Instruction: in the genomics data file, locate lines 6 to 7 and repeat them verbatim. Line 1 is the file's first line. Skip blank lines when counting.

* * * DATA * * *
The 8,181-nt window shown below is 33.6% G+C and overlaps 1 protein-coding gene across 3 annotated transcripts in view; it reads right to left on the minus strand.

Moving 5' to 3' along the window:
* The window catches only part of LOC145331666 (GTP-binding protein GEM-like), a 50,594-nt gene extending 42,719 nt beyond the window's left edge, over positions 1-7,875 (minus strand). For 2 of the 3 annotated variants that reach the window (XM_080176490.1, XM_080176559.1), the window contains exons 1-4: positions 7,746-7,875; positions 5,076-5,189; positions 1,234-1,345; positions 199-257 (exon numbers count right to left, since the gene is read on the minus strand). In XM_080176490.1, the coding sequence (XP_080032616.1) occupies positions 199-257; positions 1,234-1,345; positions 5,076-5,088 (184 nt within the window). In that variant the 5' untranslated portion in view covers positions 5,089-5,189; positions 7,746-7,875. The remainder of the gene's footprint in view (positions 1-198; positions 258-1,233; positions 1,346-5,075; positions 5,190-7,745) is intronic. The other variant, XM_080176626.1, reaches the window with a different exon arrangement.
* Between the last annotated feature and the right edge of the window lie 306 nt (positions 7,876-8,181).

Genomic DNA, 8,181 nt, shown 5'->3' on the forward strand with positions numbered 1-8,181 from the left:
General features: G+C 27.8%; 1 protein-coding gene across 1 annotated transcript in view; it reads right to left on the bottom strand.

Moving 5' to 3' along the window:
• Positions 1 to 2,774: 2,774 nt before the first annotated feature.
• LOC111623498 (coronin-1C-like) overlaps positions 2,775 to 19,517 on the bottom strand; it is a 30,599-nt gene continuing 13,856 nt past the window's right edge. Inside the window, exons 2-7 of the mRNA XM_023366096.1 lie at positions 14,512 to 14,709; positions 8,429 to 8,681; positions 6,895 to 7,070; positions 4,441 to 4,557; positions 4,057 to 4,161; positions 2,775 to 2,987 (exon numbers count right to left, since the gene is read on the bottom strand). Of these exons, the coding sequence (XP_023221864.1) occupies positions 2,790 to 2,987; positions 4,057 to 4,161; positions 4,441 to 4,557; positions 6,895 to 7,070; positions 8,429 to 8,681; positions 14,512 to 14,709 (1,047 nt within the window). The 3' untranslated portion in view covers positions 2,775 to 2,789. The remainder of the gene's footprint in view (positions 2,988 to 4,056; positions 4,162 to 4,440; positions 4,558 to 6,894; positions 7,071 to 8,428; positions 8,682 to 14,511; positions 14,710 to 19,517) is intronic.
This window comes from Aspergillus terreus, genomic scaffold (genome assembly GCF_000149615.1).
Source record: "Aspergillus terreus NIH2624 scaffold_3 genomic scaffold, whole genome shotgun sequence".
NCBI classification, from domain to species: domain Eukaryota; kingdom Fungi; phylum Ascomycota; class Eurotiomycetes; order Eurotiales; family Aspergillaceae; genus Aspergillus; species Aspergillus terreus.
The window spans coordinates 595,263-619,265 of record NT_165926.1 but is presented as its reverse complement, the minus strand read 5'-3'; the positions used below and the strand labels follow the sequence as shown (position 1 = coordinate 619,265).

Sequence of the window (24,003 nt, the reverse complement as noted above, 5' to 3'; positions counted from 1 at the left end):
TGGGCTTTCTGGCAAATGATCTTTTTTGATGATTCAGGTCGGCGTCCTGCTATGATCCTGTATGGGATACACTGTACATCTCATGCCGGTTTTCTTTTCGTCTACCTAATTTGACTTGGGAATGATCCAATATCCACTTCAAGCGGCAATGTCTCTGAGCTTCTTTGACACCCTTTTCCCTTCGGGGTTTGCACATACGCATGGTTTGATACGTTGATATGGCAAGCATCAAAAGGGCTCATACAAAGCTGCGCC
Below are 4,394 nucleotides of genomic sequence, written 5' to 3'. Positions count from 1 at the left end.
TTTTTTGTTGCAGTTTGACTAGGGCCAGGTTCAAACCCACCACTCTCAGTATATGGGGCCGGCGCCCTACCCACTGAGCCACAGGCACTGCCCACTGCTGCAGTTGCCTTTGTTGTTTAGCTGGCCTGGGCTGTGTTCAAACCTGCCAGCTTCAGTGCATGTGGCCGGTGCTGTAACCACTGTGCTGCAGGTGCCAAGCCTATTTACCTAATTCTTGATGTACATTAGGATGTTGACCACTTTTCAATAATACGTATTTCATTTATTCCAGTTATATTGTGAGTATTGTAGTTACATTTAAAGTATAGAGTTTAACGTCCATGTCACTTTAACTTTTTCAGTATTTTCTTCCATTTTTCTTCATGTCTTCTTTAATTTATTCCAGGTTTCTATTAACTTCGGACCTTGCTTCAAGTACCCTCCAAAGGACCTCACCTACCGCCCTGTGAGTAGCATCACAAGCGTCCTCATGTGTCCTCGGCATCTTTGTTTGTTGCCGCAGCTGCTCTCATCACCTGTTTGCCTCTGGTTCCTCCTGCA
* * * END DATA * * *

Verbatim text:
General features: G+C 27.8%; 1 protein-coding gene across 1 annotated transcript in view; it reads right to left on the bottom strand.

Moving 5' to 3' along the window: